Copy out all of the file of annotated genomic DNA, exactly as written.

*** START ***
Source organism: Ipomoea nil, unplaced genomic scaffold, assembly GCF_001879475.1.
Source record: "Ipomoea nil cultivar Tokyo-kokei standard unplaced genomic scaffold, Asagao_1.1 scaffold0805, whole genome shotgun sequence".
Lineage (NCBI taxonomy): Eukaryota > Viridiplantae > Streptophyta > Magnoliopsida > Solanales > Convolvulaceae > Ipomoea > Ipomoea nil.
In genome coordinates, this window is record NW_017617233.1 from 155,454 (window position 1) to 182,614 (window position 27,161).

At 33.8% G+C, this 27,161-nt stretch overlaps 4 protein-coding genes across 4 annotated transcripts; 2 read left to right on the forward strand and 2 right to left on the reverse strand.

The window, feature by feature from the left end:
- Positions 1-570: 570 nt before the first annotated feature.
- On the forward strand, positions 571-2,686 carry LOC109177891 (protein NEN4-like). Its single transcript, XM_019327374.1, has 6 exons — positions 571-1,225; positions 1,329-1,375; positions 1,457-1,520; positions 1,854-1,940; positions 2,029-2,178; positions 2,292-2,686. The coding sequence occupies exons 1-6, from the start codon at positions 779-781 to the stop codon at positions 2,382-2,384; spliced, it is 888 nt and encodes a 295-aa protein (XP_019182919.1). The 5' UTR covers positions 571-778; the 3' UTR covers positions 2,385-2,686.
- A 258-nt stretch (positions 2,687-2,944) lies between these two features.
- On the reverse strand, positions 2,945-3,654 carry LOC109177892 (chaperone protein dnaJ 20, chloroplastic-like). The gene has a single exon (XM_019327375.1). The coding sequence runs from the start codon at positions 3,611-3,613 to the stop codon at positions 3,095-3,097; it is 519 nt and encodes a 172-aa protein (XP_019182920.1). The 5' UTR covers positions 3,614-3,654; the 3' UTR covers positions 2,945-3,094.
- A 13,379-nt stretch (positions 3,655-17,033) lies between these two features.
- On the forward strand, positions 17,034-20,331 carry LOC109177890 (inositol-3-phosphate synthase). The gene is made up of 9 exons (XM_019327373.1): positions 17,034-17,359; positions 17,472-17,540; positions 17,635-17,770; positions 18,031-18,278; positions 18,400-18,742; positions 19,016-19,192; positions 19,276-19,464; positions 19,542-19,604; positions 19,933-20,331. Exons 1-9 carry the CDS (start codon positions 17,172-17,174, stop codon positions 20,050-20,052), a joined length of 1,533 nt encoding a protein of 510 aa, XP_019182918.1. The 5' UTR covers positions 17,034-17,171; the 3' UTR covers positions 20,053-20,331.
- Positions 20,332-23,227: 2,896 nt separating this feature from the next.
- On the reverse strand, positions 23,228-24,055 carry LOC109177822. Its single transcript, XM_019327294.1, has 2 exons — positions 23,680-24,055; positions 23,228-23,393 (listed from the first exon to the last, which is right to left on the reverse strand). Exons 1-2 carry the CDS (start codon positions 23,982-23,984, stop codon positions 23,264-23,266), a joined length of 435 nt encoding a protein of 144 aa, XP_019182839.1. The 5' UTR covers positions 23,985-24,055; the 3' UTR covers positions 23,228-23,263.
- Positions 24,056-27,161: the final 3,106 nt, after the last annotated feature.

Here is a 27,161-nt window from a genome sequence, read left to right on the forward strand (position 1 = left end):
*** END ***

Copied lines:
Source organism: Ipomoea nil, unplaced genomic scaffold, assembly GCF_001879475.1.
Source record: "Ipomoea nil cultivar Tokyo-kokei standard unplaced genomic scaffold, Asagao_1.1 scaffold0805, whole genome shotgun sequence".
Lineage (NCBI taxonomy): Eukaryota > Viridiplantae > Streptophyta > Magnoliopsida > Solanales > Convolvulaceae > Ipomoea > Ipomoea nil.
In genome coordinates, this window is record NW_017617233.1 from 155,454 (window position 1) to 182,614 (window position 27,161).

At 33.8% G+C, this 27,161-nt stretch overlaps 4 protein-coding genes across 4 annotated transcripts; 2 read left to right on the forward strand and 2 right to left on the reverse strand.

The window, feature by feature from the left end:
- Positions 1-570: 570 nt before the first annotated feature.
- On the forward strand, positions 571-2,686 carry LOC109177891 (protein NEN4-like). Its single transcript, XM_019327374.1, has 6 exons — positions 571-1,225; positions 1,329-1,375; positions 1,457-1,520; positions 1,854-1,940; positions 2,029-2,178; positions 2,292-2,686. The coding sequence occupies exons 1-6, from the start codon at positions 779-781 to the stop codon at positions 2,382-2,384; spliced, it is 888 nt and encodes a 295-aa protein (XP_019182919.1). The 5' UTR covers positions 571-778; the 3' UTR covers positions 2,385-2,686.
- A 258-nt stretch (positions 2,687-2,944) lies between these two features.
- On the reverse strand, positions 2,945-3,654 carry LOC109177892 (chaperone protein dnaJ 20, chloroplastic-like). The gene has a single exon (XM_019327375.1). The coding sequence runs from the start codon at positions 3,611-3,613 to the stop codon at positions 3,095-3,097; it is 519 nt and encodes a 172-aa protein (XP_019182920.1). The 5' UTR covers positions 3,614-3,654; the 3' UTR covers positions 2,945-3,094.
- A 13,379-nt stretch (positions 3,655-17,033) lies between these two features.
- On the forward strand, positions 17,034-20,331 carry LOC109177890 (inositol-3-phosphate synthase). The gene is made up of 9 exons (XM_019327373.1): positions 17,034-17,359; positions 17,472-17,540; positions 17,635-17,770; positions 18,031-18,278; positions 18,400-18,742; positions 19,016-19,192; positions 19,276-19,464; positions 19,542-19,604; positions 19,933-20,331. Exons 1-9 carry the CDS (start codon positions 17,172-17,174, stop codon positions 20,050-20,052), a joined length of 1,533 nt encoding a protein of 510 aa, XP_019182918.1. The 5' UTR covers positions 17,034-17,171; the 3' UTR covers positions 20,053-20,331.
- Positions 20,332-23,227: 2,896 nt separating this feature from the next.
- On the reverse strand, positions 23,228-24,055 carry LOC109177822. Its single transcript, XM_019327294.1, has 2 exons — positions 23,680-24,055; positions 23,228-23,393 (listed from the first exon to the last, which is right to left on the reverse strand). Exons 1-2 carry the CDS (start codon positions 23,982-23,984, stop codon positions 23,264-23,266), a joined length of 435 nt encoding a protein of 144 aa, XP_019182839.1. The 5' UTR covers positions 23,985-24,055; the 3' UTR covers positions 23,228-23,263.
- Positions 24,056-27,161: the final 3,106 nt, after the last annotated feature.

Here is a 27,161-nt window from a genome sequence, read left to right on the forward strand (position 1 = left end):